You’ll not qualify for tax deduction if you’ve incurred a motor vehicle expense on an S-plated car, RU-plated car, or a company car (apart from Q-plated cars that were registered prior to 1 April 1998) irrespective of whether you incurred the expense directly or in the form of a reimbursement. Even if you have used these cars for business-related reasons, you will still not qualify for tax deduction.

16. Donations to an Approved Institution of a Public Character (IPC)

It is assumed that when you make a donation it is not considered as a tax-deductible expense because you’ve not incurred it during the production of income. On the contrary, when you make a donation to an approved IPC (Institution of a Public Character) or to the Singapore government in order to help the local community, you will be able to claim for tax deduction. For an approved donation, tax deduction will be approved on the basis of the previous financial year.

Suppose you make an approved donation during FY that ends in 2018, you’ll qualify for tax deduction in the 2019 Year of Assessment.

What are the different types of donations that fall under the “tax-deductible” category?

  • Cash donations
  • Computer donations
  • Shares donations
  • Artefact donations
  • Land and building donations
  • Donations under PATIS (Public Art Tax Incentive Scheme)

17. Corporate Income Tax (CIT) Rebate

In Budget 2018, MOF announced that the Corporate Income Tax Rebate for the 2018 Year of Assessment will be increased to 40% of the corporate tax you’re liable to pay. Also, a cap of S$15,000 will be applicable. Previously, the CIT Rebate was 20% of corporate tax payable with a cap of S$10,000.

Also, the Corporate Income Tax Rebate will be extended to 2019 YA at 20% of the corporate tax you’re liable to pay (a cap of S$10,000 will be applicable).

Take a look at the table below for more clarity:

YA (Year of Assessment) CIT Rebate Capped at
2013 to 2015 30% S$30,000
2016 50% S$20,000
2017 50% S$25,000
2018 40% S$15,000
2019 20% S$10,000

Note: The CIT rebate will not be applicable to any income you’ve received by a non-resident firm which is subject to final withholding tax.

18. Deduction of Expenses Incurred Prior to Commencement of Business

With an aim to render support to businesses in venture development, a business will be regarded to have launched its business operations on the basis period’s first day during which it gets its initial dollar as a proof for business done (supposed date of commencement of business).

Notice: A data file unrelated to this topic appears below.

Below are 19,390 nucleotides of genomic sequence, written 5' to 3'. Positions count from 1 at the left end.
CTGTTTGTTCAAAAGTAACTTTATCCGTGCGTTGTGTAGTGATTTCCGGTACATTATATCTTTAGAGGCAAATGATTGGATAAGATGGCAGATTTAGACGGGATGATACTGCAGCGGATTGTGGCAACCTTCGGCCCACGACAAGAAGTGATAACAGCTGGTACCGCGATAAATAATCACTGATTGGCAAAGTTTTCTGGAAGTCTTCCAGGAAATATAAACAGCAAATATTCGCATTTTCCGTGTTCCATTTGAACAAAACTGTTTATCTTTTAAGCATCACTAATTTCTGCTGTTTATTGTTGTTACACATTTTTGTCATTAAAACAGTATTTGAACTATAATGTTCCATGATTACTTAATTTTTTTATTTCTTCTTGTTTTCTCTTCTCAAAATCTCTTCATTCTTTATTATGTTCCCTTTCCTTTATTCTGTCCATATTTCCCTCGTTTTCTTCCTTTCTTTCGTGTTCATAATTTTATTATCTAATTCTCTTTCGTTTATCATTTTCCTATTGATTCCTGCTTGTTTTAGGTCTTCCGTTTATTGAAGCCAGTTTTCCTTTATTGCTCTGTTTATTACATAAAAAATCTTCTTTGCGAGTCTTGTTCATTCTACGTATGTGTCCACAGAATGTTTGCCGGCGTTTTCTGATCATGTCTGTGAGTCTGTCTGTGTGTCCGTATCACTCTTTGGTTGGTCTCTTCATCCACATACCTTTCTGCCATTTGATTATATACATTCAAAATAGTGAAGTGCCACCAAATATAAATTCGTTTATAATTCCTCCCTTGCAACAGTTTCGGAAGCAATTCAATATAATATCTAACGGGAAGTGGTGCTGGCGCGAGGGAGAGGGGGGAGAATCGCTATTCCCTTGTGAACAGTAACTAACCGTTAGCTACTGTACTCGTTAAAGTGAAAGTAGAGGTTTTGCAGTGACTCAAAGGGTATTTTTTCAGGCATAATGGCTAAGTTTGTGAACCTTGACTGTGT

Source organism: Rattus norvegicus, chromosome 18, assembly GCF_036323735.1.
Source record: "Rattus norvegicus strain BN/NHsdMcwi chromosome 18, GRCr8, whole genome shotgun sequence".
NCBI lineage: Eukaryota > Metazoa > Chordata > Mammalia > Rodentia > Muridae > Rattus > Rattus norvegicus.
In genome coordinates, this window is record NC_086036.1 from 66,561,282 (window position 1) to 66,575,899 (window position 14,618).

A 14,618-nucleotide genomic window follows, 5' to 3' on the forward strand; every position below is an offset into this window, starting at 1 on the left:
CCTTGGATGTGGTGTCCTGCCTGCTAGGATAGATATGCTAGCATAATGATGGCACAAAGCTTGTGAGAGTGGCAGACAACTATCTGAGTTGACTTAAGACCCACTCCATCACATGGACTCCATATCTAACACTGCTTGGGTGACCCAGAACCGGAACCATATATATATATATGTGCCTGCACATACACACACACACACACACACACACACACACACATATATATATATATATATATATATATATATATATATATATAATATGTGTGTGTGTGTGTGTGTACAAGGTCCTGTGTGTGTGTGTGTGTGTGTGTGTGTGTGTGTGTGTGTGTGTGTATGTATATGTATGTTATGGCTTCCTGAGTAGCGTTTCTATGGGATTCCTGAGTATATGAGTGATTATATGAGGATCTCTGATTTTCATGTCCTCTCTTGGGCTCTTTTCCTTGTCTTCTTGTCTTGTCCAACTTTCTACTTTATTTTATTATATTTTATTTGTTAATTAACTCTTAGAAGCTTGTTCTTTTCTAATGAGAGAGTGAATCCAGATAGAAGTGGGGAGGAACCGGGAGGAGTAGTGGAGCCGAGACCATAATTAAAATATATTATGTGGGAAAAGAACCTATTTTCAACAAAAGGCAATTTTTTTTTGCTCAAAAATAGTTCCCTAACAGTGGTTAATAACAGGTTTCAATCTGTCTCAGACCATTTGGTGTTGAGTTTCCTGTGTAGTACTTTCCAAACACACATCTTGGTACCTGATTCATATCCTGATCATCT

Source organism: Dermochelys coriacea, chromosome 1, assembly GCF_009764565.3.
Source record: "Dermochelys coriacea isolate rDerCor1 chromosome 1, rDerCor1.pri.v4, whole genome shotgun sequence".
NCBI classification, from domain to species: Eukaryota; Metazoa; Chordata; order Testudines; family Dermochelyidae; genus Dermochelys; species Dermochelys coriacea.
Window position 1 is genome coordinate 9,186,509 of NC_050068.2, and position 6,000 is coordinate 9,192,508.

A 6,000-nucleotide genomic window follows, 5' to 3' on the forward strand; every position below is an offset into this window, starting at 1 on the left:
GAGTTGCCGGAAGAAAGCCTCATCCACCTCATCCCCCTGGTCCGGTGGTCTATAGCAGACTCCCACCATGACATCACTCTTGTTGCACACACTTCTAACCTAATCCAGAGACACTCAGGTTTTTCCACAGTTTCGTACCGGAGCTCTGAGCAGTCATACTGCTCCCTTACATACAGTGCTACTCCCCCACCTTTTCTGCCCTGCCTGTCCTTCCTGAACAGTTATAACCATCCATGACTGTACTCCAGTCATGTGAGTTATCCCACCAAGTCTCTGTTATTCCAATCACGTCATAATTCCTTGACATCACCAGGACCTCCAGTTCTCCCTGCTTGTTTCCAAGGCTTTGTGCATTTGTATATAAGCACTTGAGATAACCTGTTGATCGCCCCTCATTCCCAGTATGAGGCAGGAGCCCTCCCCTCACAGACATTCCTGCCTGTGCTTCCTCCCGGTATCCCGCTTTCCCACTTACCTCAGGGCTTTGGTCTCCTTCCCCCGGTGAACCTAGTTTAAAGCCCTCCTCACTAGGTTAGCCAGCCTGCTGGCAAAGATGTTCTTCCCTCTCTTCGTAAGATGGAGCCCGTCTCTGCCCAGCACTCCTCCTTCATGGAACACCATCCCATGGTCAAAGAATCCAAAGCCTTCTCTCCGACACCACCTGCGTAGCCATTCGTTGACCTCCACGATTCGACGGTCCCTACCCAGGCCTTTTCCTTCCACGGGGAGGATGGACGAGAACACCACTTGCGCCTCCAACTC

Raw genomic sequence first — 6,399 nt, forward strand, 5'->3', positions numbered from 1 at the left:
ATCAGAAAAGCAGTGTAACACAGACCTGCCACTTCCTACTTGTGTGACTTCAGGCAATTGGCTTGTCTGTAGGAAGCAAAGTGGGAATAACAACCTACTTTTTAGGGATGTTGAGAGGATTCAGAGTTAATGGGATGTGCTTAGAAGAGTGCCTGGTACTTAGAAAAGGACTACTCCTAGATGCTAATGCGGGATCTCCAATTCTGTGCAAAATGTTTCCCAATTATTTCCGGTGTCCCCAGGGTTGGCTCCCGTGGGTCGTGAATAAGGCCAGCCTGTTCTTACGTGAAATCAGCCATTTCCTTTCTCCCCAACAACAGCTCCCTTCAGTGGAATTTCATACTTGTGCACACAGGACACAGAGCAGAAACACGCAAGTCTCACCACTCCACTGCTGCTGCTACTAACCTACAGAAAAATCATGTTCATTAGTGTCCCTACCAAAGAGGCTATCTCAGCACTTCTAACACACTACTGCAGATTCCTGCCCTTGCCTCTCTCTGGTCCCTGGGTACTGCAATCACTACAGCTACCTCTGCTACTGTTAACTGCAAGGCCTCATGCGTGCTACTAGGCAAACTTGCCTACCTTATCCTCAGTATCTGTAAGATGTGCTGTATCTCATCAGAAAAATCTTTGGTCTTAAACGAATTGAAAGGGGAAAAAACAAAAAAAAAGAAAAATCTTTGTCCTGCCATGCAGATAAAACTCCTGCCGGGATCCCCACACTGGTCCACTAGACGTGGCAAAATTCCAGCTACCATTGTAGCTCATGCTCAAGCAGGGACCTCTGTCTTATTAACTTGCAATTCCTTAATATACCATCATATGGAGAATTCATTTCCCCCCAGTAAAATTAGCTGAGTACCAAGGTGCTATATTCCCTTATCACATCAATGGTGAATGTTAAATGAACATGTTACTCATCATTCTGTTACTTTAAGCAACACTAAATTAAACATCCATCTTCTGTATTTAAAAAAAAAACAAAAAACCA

From the 2012 Year of Assessment, a business will qualify for tax deduction for any revenue cost that it has incurred prior to 1 year of the conceived date of business commencement.

Between the 2004 Year of Assessment and the 2011 Year of Assessment, your business would have gotten tax deduction for any revenue cost it had incurred starting from the expected date of business commencement.

Note: These tax treatments will not apply to firms that are liable to pay tax in relation with Section 10E of the ITA (Income Tax Act).

How is the actual business commencement date determined?

When your business sets up its organisation for profit-making and began its initial project, it will be considered that you have started the business even if your business hasn’t received its 1st dollar as the receipt for business done. In case, as a business owner you’re in a position to prove this, any revenue expense you incurred from the actual business commencement date will be considered as tax-deductible.

19. Tax Deduction on Borrowing Costs Other Than Expenses

In the Income Tax regulations, there are a few borrowing costs that are pre-defined as “tax-deductible” in order to align the tax handling of “borrowing costs” with interest expenses. A few examples of borrowing costs include guarantee fees, prepayment fees, bank option fees, early redemption fees, and more. For you to be eligible for tax deduction, you need to incur borrowing costs as an alternative for your interest expense or in order to bring down interest costs.

20. Capital Allowances

With a capital allowance, you can claim for tax deduction in the event of wear & tear of allowed fixed assets which include sign boards, office machinery, and industrial equipment. Often, capital allowances are approved as an alternative to depreciation, which is not tax-deductible.

21. Interest Incurred on Loans to Refinance Earlier Loans or Borrowings

Any interest you’re liable to pay on a loan or a borrowing you’ve made with an aim to finance income generating assets will fall under the “tax-deductible” category. In order to qualify for this tax deduction, you need to satisfy the following conditions:

  • You should have incurred the interest expense entirely and solely during the production of income.
  • The interest expense you’ve incurred should be within the basis period for the Year of Assessment.
  • The tax deduction of the interest expense is not otherwise restricted under Section 15 of the ITA (Income Tax Act).